By Mike Lillis - 02/01/11 07:13 PM EST
GOP plans to scale back federal spending will hinder economic recovery efforts and increase unemployment, the senior Democrat on the Budget Committee warned.
House Republicans last week approved a resolution instructing Budget Committee Chairman Paul Ryan (R-Wis.) to cut spending this year to 2008 levels or lower. But Rep. Chris Van Hollen (D-Md.), the panel’s ranking member, says that plan is a recipe for economic disaster.
“Democrats are committed to putting our fiscal house in order, but we must also keep the economy strong by pursuing actions that will create jobs and support working families,” Van Hollen said in a Jan. 31 letter to House Democrats.
Van Hollen’s concerns highlight the stark differences between the two parties as Congress tries to nibble away at an unemployment rate that remains above 9 percent.
For the past two years, Democrats addressed the crisis through a series of temporary tax cuts and spending increases that have sent annual deficits soaring. The Congressional Budget Office estimated recently that the federal government will spend $1.5 trillion more than it will take in for the fiscal year ending Oct. 1 — a figure expanded by the compromise tax-cut package enacted in December.
In Jan. 2009, just before Obama took office, CBO estimated the year's deficit would be $1.2 trillion.
Those stimulus efforts follow the Bush administration’s bailout of Wall Street banks and other financial institutions, which was supported by Democratic and Republican leaders alike.
Republicans more recently have railed against deficit spending as an economic recovery strategy, arguing that the extra federal funds have encroached on the private sector at the expense of jobs.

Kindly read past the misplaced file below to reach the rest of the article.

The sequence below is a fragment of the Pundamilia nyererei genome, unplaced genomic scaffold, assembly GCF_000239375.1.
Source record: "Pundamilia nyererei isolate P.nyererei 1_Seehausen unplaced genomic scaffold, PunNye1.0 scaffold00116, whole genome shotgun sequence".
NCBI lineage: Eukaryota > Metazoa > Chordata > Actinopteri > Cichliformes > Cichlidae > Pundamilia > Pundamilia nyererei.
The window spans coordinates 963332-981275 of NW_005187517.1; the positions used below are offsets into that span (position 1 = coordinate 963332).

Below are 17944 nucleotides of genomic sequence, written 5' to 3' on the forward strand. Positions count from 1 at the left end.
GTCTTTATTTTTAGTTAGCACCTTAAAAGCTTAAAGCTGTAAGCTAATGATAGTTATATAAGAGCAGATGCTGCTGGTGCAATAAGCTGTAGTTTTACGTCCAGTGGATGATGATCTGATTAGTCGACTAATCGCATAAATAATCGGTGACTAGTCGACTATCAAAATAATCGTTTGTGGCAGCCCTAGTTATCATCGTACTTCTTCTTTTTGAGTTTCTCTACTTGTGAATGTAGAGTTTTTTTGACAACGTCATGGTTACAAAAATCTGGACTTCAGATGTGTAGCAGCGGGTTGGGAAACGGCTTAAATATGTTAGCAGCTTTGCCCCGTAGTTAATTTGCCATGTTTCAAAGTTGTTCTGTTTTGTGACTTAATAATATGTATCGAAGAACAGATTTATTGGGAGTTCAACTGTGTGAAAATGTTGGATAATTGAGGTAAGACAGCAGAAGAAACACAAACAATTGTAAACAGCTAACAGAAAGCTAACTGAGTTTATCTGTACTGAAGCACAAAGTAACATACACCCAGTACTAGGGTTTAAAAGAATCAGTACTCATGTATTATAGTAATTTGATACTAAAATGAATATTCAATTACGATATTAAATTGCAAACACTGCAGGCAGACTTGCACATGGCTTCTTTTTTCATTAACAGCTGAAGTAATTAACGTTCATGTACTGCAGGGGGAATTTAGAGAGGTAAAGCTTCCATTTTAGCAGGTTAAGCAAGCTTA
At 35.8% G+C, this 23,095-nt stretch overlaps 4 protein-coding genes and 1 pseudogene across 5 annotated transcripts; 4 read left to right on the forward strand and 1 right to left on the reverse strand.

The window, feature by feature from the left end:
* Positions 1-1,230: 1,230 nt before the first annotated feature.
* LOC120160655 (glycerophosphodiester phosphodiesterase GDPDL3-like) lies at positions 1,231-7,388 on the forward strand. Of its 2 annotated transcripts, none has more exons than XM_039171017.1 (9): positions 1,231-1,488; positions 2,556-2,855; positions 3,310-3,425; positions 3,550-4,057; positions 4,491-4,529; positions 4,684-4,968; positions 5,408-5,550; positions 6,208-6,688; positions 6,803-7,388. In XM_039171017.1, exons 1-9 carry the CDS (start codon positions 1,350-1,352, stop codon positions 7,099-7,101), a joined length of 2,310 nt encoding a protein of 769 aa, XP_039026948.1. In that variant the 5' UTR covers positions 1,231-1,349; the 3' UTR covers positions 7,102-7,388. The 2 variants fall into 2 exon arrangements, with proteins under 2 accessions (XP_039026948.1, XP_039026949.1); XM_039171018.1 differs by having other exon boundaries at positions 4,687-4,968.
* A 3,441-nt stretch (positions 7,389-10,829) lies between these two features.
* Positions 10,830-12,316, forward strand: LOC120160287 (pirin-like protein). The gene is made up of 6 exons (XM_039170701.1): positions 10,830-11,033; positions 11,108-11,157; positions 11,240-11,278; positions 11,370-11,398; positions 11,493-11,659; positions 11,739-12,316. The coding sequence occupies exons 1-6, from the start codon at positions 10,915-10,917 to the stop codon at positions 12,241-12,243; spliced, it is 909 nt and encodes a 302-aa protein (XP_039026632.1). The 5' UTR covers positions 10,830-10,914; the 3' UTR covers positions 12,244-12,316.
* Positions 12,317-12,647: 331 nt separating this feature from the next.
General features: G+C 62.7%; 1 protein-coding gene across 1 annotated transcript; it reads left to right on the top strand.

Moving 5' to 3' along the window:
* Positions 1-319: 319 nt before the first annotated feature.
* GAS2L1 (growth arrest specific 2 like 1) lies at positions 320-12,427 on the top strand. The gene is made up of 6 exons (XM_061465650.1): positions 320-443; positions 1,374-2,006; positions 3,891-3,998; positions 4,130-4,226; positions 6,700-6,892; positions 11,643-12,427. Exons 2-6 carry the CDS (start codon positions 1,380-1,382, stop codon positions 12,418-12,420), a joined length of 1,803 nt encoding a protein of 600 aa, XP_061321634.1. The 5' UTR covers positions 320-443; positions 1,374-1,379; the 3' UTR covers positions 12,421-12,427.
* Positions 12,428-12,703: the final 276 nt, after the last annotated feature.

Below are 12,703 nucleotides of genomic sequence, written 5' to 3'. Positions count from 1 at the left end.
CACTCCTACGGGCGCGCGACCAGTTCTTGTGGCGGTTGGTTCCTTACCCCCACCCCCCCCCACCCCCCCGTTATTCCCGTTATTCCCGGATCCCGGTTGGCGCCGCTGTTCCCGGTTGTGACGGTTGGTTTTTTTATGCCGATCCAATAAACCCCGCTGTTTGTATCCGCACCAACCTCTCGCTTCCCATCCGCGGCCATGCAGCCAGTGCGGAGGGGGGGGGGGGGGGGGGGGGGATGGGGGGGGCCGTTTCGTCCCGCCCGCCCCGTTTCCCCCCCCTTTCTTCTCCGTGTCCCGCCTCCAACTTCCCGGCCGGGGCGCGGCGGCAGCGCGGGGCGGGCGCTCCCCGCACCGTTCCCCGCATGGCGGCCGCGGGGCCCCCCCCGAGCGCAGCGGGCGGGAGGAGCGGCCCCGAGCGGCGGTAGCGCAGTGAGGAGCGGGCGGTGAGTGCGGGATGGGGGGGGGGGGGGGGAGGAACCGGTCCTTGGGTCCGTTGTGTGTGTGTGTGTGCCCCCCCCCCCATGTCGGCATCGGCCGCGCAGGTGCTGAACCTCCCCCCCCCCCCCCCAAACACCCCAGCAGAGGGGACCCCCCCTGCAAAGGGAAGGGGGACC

“By spending money we don’t have, running up the huge budget deficits, we create more uncertainty in the private sector,” House Speaker John Boehner (R-Ohio) said on Fox News Sunday. “This is where cutting spending will create jobs because it is going to bring greater fiscal responsibility here in Washington, D.C., end some of the uncertainty, and allow jobs to be created in America.”
As part of his State of the Union address, President Obama last month proposed freezing discretionary spending at current levels for the next five years. The White House will consider additional cuts put forth by Republicans, Obama added, if the country “can honestly afford to do without” that spending.
“But let’s make sure that we’re not doing it on the backs of our most vulnerable citizens,” Obama added. “And let’s make sure what we’re cutting is really excess weight.
“Cutting the deficit by gutting our investments in innovation and education is like lightening an overloaded airplane by removing its engine. It may feel like you’re flying high at first, but it won’t take long before you’ll feel the impact.”
Van Hollen this week also urged Democrats to protect last
year’s healthcare reform law, which House Republicans voted to repeal last
month. That bill, the Maryland Democrat reminded colleagues, is estimated to reduce
deficit spending by $230 billion over the next decade.